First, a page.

Offense: SMU QB Kyle Padron threw for over 300 yards and two touchdowns, and the Mustang offense gained over 400 yards in total. When their backs were up against the wall, the Mustangs responded well, gaining 198 yards on their three drives of the second half. But thanks to Army's time-intensive ground attack, all SMU got in that second half was three drives, so all Army needed was one stop -- which it got late. The stop itself was something of a surprise, considering how well the Mustang offense was connecting through the air and grinding on the ground, but it still happened. If only Padron hadn't given the ball away three times in the first half. Grade: B-
Defense: The SMU defense did its job, for the most part; Army's offense gathered 16 first downs but only 221 total yards, and it had just two scoring drives on the day. The Mustang defense didn't force any turnovers, though, which meant SMU was never in a short-field situation; even after forcing four punts, SMU's average starting field position was its own 24-yard line. Small nit to pick with a defense that gave up nine points, but an important note when one team outgains the other by almost 200 yards and loses by two points. Grade: B+
Coaching: It's easy to understand why the Mustangs might not have been thrilled about this bowl assignment, since they had to play it at their home stadium in front of a generally disinterested crowd. There are things football players expect out of a bowl experience, and staying home isn't one of them. That said, responsibility for getting the team ready to play ultimately falls on June Jones -- who's normally well-respected as a coach, and deservedly so -- and the flat first half the Mustangs put forth is on his shoulders. Now, whatever Jones said to his guys at the half (probably something along the lines of "GUYS YOU ARE IN A BOWL GAME") worked, as SMU outscored Army 14-0 after the break, but when Matt Smymanski 's 47-yard field goal sailed left, it was too little, too late. Why Szymanski was even kicking a 47-yard field goal in the first place is a good question, since Jones called an inside draw on 2nd and 10 -- away from what had been working very well for the SMU offense the entire day -- and the blitz pickup on 3rd and 9 was nonexistent. Those calls didn't put SMU in a position to win, and for that, June Jones must be judged harshly. Grade: D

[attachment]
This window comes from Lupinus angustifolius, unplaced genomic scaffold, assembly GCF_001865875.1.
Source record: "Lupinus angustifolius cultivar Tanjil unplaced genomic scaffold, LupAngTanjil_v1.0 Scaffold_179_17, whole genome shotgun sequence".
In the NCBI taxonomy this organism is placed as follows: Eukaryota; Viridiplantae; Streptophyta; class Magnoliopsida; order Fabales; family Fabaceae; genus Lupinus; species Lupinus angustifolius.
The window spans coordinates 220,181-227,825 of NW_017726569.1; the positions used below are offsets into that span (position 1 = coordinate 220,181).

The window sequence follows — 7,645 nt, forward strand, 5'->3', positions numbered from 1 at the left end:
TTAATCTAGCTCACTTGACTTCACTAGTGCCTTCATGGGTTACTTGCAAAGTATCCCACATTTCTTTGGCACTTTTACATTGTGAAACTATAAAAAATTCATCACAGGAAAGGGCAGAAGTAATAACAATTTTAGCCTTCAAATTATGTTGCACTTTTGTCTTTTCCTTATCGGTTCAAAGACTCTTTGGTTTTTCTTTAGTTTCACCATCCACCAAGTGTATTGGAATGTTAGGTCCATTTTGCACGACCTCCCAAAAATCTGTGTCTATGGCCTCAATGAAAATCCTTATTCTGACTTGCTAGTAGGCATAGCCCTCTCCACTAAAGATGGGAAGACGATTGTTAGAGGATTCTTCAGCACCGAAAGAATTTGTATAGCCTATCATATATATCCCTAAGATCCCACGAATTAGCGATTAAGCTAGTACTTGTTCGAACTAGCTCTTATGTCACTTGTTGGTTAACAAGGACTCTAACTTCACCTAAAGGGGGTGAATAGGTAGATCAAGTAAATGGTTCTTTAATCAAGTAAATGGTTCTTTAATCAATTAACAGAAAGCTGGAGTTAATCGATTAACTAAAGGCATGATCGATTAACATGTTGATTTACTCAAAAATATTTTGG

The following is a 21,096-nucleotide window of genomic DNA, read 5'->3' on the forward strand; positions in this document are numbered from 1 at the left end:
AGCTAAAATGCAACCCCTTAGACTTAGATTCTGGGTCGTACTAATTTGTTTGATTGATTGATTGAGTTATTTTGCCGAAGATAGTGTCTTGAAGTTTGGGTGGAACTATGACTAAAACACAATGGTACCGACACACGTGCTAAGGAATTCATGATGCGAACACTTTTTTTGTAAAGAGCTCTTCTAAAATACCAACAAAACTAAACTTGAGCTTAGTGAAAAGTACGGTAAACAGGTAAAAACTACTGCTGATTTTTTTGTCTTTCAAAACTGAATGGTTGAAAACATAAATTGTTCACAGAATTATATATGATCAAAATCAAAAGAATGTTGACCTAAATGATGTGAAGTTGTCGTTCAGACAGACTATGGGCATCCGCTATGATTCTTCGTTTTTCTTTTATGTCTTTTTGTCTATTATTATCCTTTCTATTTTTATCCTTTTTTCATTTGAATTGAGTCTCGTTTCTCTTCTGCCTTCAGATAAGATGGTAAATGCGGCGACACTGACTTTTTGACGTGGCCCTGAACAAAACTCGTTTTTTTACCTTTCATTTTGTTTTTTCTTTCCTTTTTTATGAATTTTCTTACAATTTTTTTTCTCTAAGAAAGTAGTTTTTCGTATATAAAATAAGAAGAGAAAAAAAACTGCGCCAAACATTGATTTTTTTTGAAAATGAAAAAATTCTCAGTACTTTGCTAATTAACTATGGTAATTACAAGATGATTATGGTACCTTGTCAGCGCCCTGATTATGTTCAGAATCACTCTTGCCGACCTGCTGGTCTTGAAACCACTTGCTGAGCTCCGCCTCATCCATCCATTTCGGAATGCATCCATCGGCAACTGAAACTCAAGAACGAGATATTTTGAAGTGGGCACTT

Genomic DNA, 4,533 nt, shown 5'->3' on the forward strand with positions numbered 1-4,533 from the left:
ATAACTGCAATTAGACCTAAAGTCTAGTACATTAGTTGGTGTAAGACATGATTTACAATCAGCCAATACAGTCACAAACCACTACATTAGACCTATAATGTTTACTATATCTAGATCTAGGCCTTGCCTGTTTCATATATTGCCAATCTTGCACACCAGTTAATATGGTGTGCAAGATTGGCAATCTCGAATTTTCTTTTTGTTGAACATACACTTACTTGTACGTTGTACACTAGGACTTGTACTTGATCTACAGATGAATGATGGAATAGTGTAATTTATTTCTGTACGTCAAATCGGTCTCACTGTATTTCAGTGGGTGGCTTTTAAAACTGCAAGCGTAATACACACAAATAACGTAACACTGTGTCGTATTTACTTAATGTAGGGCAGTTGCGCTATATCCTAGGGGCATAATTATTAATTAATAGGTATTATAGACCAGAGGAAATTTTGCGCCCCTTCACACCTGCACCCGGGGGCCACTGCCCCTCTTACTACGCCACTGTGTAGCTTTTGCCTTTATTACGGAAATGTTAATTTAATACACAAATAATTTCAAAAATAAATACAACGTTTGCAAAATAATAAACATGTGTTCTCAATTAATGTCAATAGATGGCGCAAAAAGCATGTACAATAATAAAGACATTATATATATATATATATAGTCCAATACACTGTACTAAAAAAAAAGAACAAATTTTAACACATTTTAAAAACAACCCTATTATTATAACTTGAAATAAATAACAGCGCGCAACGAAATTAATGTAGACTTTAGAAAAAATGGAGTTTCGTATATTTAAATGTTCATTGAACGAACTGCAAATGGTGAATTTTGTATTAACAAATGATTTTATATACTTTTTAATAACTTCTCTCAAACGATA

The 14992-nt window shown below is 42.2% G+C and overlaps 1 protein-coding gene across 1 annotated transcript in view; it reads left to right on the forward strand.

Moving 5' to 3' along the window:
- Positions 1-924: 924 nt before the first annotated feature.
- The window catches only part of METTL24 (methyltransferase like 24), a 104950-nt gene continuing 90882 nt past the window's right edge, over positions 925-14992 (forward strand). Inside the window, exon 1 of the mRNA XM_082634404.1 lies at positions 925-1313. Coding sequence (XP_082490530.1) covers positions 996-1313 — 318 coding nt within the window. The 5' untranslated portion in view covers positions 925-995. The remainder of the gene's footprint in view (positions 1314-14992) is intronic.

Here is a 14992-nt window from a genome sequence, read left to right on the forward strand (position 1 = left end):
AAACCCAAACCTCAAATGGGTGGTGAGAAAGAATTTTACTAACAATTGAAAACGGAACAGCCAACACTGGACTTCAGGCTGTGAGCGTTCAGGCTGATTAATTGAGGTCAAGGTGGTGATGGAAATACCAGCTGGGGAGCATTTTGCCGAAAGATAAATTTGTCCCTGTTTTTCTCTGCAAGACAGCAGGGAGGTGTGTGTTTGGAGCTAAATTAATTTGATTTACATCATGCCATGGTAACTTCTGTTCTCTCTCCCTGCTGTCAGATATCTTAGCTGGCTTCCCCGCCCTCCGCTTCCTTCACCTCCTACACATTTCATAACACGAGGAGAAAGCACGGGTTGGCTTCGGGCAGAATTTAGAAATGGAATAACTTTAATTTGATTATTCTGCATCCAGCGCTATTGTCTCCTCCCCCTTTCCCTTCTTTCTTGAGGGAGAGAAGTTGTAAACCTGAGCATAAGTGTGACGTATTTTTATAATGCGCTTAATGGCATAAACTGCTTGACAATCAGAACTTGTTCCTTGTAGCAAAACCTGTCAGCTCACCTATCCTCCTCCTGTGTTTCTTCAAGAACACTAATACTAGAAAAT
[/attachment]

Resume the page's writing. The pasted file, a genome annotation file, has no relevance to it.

Anyone who saw the 16-0 lead for Army knew it wasn't going to stay that way for long, and it didn't; SMU made this a game with plenty of time in the fourth quarter, and if it weren't for some odd play calling on the final series, SMU could have easily won. That said, the contest was pretty sloppy at times on both sides, and fans can probably be excused for tuning out before the exciting last few minutes. All that aside, this is a bowl win for Army -- its first in over two decades -- and it's this writer's opinion that success at a traditional power like Army is on the whole a net plus for the sport of college football, so this game was good to see. Grade: B+
Posted on: December 4, 2010 1:45 pm
Edited on: December 4, 2010 3:07 pm
Posted by Jerry Hinnen
You wouldn't expect a game featuring June Jones on one sideline and a UCF offense on the other that's scored 35 or more points six of the last seven weeks -- a game played to decide the Conference USA championship , the most defense-optional conference in the country -- to beocme a defensive slugfest.
But at halftime, that's exactly what the C-USA title game (held on the Knights' home field in Orlando) has become. UCF leads 10-0 on a Jeffrey Godfrey touchdown pass and a Nick Cattoi field goal to end the half, but the story of the game has been the Knight defense. They entered this game the conference's best D by nearly 50 yards a game allowed , and have so far held the Mustangs to just 7 first downs and fewer than 150 total yards, and dangerous QB Kyle Padron to a quiet 7-of-13 half.
The other story is how little football there's been; several long, clock-churning drives by the Knights (the touchdown came at the end of a 13-play march that ate nearly seven-and-a-half minutes of gametime) and a pair of long SMU drives that came up empty, the Knights got only four possessions in the half, the Mustangs only three .
Assuming the Mustangs can see more of the ball and Padron can get untracked, the game has a long way to go before being decided.
Update, 2 p.m. EST: Unfortunately for SMU, the UCF secondary -- which must have hit double-digits in deep passes batted away by game's end -- never did let Padron get in any kind of rhythm, as the Mustang QB finished a rocky 18-of-34 with two interceptions and several crushing coverage sacks taken. The final two of those came on SMU's last-gasp drive, down 17-7, which reached the UCF 25 but no further as the sacks ran the clock out.
The result is justice for UCF, which finished with the conference's best record both in league play (7-1) and overall (9-3). With their defense and the freshman star-in-the-making Godfrey playing far beyond his years, they'll be more than a match for whatever SEC team they face in the Liberty Bowl.